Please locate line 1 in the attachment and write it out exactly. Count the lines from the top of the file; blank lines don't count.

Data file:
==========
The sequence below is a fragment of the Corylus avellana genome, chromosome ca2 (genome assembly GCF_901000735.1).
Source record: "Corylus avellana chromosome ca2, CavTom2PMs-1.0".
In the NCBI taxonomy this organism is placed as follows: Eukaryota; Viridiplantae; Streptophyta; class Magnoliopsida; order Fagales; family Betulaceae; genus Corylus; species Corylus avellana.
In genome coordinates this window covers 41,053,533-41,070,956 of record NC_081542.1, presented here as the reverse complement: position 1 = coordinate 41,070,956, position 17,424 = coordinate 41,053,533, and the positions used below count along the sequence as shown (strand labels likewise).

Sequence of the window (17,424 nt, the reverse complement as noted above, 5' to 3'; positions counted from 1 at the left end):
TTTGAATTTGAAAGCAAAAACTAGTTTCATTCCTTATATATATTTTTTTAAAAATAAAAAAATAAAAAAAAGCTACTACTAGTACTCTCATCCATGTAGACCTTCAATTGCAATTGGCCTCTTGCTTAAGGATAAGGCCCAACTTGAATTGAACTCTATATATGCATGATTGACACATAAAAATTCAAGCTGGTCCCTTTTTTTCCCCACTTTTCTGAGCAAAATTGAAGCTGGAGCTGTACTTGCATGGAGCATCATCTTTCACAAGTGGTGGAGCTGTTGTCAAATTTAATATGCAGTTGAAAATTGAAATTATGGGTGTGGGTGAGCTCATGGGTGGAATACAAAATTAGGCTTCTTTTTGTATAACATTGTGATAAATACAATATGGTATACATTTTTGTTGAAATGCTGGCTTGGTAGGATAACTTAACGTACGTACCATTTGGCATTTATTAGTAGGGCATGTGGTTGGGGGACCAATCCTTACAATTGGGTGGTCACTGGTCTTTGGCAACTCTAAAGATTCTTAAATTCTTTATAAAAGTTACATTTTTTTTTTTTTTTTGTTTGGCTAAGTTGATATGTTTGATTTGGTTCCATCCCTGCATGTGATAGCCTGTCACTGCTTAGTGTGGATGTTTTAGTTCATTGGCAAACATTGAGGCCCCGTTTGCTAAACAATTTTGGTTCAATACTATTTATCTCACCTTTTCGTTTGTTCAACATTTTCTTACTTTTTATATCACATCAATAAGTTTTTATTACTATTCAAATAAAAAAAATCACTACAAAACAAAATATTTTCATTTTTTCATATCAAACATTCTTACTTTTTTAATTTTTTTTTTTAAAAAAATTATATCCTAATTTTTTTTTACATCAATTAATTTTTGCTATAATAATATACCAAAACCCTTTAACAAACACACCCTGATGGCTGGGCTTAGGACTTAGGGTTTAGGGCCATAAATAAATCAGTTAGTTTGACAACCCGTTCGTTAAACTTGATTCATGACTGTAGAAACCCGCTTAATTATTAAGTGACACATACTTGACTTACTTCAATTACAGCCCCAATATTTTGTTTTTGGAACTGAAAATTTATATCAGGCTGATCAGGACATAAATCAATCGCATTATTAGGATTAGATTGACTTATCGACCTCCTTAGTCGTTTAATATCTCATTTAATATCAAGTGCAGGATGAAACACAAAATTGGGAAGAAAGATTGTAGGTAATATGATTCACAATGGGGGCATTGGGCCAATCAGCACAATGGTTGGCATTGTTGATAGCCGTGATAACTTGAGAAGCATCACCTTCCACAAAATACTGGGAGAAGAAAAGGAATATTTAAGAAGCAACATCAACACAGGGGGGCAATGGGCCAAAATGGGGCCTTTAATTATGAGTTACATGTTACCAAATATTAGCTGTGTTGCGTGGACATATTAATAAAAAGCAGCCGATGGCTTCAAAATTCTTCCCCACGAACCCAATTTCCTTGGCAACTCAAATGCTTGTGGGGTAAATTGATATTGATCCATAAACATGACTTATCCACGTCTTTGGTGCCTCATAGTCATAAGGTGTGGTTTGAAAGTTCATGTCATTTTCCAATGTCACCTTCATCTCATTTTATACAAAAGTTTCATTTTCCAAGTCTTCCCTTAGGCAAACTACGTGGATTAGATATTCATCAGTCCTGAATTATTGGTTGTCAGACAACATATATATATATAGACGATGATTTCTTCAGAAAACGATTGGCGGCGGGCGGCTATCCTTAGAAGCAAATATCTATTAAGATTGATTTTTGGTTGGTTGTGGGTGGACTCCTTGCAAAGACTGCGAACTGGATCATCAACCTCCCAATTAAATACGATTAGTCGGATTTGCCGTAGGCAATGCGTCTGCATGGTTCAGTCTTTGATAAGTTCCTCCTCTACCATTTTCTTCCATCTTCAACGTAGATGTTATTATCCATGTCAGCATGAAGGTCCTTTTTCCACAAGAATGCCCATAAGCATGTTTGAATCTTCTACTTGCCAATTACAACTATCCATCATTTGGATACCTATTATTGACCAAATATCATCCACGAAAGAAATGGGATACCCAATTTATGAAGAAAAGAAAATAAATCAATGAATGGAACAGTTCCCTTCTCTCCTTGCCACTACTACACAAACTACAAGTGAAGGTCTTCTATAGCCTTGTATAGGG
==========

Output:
The sequence below is a fragment of the Corylus avellana genome, chromosome ca2 (genome assembly GCF_901000735.1).